Sourdough English Muffins

26 June 08

Here’s an easy sourdough version of the famous English Muffin. Actually, the muffin is just a more bread-y form of the traditional crumpet. The Brits don’t call them English Muffins, only us American types do. They just call them muffins. This isn’t exactly the traditional version, it is a fairly easy sourdough variety that we like rather much. Goes very handily with Eggs Benedict, our primary use for them.

Figure a two day process. While the can be eaten fresh out of the pan, for toasted use (like the Eggs Benedict) they do better the day after. For weekend use I usually start a batch Friday night, cook them Saturday, use them Sunday for Eggs Benedict and freeze the rest. On the frozen jobbies I take them out the day before I want them and let them thaw in a plastic bag that is not sealed all the way – more like ¼ unsealed – we don’t want them soggy.

The Night Before:

90 g sourdough starter (1/2 cup)
15 g honey (1 Tbs)
240 g milk (1 cup)
290 g unbleached white flour (2 cups)

Mix starter, honey and milk in mixing bowl until smooth. Add flour and mix in. Cover with plastic and leave at room temperature in a draft free place.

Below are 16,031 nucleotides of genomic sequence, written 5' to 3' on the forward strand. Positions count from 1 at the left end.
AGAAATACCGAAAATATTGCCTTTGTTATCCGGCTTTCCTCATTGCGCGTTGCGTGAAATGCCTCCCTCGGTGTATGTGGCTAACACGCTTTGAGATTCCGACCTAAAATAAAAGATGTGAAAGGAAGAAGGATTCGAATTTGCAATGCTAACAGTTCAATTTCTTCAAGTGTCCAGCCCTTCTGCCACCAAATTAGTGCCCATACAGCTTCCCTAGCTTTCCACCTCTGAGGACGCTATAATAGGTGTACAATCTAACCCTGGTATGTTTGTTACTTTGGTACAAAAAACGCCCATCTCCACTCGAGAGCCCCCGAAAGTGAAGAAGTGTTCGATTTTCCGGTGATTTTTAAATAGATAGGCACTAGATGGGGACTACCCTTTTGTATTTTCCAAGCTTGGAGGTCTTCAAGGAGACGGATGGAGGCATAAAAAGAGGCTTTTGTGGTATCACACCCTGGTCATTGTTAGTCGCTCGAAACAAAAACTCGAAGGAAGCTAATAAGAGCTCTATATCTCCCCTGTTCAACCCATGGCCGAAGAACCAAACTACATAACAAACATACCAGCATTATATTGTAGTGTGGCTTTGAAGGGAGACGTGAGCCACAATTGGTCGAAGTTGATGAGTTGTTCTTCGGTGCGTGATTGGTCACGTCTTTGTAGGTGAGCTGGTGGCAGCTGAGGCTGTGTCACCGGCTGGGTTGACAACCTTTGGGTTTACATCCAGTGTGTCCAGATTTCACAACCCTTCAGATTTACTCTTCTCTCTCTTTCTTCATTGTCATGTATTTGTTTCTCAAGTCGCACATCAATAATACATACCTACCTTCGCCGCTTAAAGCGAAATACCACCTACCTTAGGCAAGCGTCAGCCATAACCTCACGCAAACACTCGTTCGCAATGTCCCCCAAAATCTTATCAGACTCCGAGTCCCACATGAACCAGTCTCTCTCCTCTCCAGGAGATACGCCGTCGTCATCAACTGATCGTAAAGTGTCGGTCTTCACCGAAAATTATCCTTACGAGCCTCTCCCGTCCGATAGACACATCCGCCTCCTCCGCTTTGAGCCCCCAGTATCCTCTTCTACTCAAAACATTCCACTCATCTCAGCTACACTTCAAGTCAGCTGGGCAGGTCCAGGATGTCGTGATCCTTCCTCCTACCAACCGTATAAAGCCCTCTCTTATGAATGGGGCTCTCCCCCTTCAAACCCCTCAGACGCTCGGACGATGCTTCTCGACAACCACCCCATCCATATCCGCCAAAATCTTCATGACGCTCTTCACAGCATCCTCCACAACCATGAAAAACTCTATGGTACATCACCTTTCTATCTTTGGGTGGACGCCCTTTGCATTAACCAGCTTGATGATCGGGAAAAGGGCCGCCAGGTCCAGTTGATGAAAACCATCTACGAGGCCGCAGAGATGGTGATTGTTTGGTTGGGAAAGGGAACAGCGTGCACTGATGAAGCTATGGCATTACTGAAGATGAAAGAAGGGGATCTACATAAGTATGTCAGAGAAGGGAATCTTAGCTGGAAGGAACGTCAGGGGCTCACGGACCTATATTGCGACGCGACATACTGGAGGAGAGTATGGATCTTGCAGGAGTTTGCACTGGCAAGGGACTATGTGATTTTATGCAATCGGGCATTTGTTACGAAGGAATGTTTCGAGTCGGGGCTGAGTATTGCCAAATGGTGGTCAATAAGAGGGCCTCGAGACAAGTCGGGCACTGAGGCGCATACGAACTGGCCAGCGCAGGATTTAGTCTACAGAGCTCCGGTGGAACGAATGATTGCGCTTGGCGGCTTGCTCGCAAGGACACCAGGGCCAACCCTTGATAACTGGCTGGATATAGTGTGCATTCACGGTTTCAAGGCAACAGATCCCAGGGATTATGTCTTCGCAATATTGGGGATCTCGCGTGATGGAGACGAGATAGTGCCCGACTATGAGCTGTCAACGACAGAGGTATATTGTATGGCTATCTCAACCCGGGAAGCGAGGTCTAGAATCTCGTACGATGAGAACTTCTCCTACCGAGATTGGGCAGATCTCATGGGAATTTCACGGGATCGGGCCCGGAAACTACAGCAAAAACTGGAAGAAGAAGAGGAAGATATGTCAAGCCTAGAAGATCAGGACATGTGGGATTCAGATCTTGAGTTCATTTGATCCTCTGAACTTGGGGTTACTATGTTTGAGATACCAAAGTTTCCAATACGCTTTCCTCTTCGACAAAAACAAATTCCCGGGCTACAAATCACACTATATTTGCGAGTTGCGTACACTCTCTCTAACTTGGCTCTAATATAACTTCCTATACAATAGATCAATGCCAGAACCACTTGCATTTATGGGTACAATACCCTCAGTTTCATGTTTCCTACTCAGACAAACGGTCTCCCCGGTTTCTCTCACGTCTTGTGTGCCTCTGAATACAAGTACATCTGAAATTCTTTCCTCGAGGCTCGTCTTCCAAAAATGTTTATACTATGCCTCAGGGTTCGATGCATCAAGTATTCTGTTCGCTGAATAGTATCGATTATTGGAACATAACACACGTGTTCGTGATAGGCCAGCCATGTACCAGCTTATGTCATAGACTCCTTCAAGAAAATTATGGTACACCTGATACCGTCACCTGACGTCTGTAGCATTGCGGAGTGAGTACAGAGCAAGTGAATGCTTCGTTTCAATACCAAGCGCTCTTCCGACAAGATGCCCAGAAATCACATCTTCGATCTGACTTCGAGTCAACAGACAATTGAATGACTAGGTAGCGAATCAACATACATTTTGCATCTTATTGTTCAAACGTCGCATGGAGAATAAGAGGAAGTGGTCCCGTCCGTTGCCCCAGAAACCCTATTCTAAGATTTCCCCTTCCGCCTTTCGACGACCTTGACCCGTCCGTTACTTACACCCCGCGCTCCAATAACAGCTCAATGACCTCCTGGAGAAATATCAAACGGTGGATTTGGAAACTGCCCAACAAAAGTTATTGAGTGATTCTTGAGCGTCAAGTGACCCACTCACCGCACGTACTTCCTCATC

The Next Morning:

1/2 tsp baking soda
180 g unbleached white flour (1 cup + or -)
1 tsp kosher salt
cornmeal for sprinkling

The Next Morning:

Sprinkle baking soda and salt over the surface of the dough. Add flour.

Mix on 1st speed 3 minutes. Mix on 2nd speed 3 minutes. Should be supple and slightly sticky. If you are doing this by hand just mix and knead until you get the right feel, probably around 10 minutes or so. You may need to adjust the flour up or down a bit until the feel is right.

Lightly roll dough to about 1/2 inch thick on a well-floured board. Take a 3 inch round cutter and cut rounds. An empty tuna can works ok if you don’t have the right sized cutter handy.

Put them on lightly greased sheet and cover with another lightly greased plastic sheet. Alternatively, use cornmeal sprinkled waxed paper for the bottom, sprinkle cornmeal over the top, cover with waxed paper. (The cornmeal routine is more traditional).